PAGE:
Academic journal article Education

A Comparative Study of Teacher Ratings of Emergent Literacy Skills and Student Performance on a Standardized Measure

Academic journal article Education

A Comparative Study of Teacher Ratings of Emergent Literacy Skills and Student Performance on a Standardized Measure

Article excerpt

Introduction

Failure to meet grade-level expectations in reading is the most cited reason for retention in the early grades (Snow, Bums & Griffin, 1998). Reading difficulties are pervasive and persistent. They occur across all ethnic and socioeconomic strata, and research indicates that students who read poorly at the end of first grade are likely to be well below grade level in reading after three additional years of instruction (Juel, 1988). This deficit also tends to be cumulative since students with poor reading skills read less, have reduced access to the curriculum, learn less, and fall farther behind same-grade peers (Jackson, Paratore, Chard & Garnick, 1999). Indeed, the deleterious curricular and social consequences of late detection of reading difficulties have been well documented (Coleman & Vaughn, 2000; Jackson, Paratore, Chard, & Garnick, 1999; Vernon-Feagans, Hammer, Miccio & Manlove, 2003). However, there is now converging research evidence which attests to the mutability of reading trajectories and the effectiveness of early intervention in preventing reading failure (Agostin & Bain, 1997; Blachman, Ball, Black & Tangel, 2000; Dickson & Bursuck, 1999; Leppanen, Niemi, Aunola & Nurmi, 2004; Lyon et al., 2001; Notary-Syverson, O'Connor & Vadasy, 1998; Phillips, Norris, Osmond, & Maynard, 2002; Shaywitz, 2003; Snow, Burns & Griffin, 1997; Torgeson, 2001; Vadasy, 2000). The onus, then, is on educators to identify young students who are encountering literacy learning difficulties and provide empirically validated intervention to prevent reading failure.

The first step in preventive early intervention is assessment. In practice, early literacy assessment is largely a context-based, informal process during which teachers observe emergent literacy skills and make judgements about each child's skill and ability, developmental rate, and responsiveness to instruction. These contextual observations are often supported by the use of developmental continua and rubrics in the form of checklists or rating scales. Based on an analysis of teachers' early literacy assessment practices, Meisels and Parker (2000) determined that teachers used observation to assess 70 percent of early literacy skills, and frequently used checklists to support those observations. However, there are concerns about the psychometric adequacy and objectivity of those observational measures. Meisels and Parker (2000) found that these contextual assessment measures had limited evidence of psychometric adequacy: only 14 percent had good reliability data and fewer still had evidence of concurrent or predictive validity. As well, these measures provided limited information to guide teacher observations, record keeping, and interpretation (Meisels & Parker, 2000; Paris & Hoffman, 2004).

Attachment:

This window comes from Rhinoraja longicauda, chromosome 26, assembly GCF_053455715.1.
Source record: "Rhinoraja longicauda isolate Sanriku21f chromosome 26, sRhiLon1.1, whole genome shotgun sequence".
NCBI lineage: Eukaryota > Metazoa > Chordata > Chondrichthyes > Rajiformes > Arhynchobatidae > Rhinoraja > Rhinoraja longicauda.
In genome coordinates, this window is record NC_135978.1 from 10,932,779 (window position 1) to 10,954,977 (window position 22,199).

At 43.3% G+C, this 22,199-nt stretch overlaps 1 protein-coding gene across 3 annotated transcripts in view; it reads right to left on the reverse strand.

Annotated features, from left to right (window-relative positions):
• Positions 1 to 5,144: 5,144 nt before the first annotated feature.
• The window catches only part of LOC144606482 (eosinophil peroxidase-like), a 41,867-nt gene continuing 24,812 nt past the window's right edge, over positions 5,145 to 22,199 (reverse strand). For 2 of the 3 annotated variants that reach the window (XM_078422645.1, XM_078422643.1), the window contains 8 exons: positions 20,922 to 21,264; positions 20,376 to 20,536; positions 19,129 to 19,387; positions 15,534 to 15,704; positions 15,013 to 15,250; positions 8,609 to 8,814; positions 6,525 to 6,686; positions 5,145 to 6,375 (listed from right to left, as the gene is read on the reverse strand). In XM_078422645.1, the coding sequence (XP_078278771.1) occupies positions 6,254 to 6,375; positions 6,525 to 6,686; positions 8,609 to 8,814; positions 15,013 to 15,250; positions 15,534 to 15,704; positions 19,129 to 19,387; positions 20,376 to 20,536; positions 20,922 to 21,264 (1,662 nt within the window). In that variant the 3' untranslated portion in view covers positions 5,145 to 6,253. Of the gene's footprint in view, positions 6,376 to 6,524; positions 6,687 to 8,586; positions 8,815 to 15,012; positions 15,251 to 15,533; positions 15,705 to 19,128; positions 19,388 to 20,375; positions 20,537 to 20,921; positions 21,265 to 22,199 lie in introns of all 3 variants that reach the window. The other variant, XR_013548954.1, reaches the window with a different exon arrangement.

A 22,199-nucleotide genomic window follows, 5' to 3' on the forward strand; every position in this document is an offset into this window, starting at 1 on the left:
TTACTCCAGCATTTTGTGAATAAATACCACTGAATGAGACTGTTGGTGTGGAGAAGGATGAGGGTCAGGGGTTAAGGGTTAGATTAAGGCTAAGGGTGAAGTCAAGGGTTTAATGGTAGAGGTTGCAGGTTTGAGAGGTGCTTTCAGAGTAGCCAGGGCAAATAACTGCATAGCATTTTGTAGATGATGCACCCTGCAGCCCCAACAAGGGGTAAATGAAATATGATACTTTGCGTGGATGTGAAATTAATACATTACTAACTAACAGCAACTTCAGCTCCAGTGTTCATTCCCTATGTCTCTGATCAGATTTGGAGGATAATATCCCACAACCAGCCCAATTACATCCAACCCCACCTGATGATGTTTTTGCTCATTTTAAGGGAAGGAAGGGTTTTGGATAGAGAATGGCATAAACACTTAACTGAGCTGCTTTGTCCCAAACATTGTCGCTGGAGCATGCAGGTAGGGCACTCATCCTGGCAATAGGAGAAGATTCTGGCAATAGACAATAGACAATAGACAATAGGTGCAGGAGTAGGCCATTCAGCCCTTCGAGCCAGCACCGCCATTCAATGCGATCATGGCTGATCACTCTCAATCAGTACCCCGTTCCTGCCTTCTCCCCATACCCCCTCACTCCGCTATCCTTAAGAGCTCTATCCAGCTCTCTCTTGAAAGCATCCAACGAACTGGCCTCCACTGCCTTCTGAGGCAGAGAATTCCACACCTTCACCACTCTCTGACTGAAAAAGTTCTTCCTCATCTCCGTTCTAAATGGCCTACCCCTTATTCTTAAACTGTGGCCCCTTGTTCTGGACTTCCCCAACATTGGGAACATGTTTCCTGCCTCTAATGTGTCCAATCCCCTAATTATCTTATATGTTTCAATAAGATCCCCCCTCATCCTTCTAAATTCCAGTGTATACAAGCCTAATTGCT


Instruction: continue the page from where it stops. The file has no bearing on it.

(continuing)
In addition to concern about the limitations in available psychometric data and administrative information, there is also concern that teachers' informal assessments may be influenced by extraneous factors. Research demonstrates, for instance, that teachers' values and cultural expectations affect their perceptions and, ultimately, their assessments of students (Hosp & Reschly, 2003; Shaywitz, 2003). In view of the current emphasis on teachers' contextual assessment of emergent literacy skills, we need to determine the degree to which such assessments are valid judgements about children's early literacy skill development. One approach to this issue would be to examine closely the relationship between teacher ratings of literacy skills and student performance on individually-administered standardized measures with prior evidence of construct validity. While cognizant of concerns regarding standardized measures and their use with young children (Goodwin & Goodwin, 1997; National Education Goals Panel, 1998), we feel such scrutiny would assist us in determining whether irrelevant variables affect the valid use of contextual measures and thereby mitigate the efficacy of early identification procedures (Ebel & Frisbie, 1991; Popham, 2000). …

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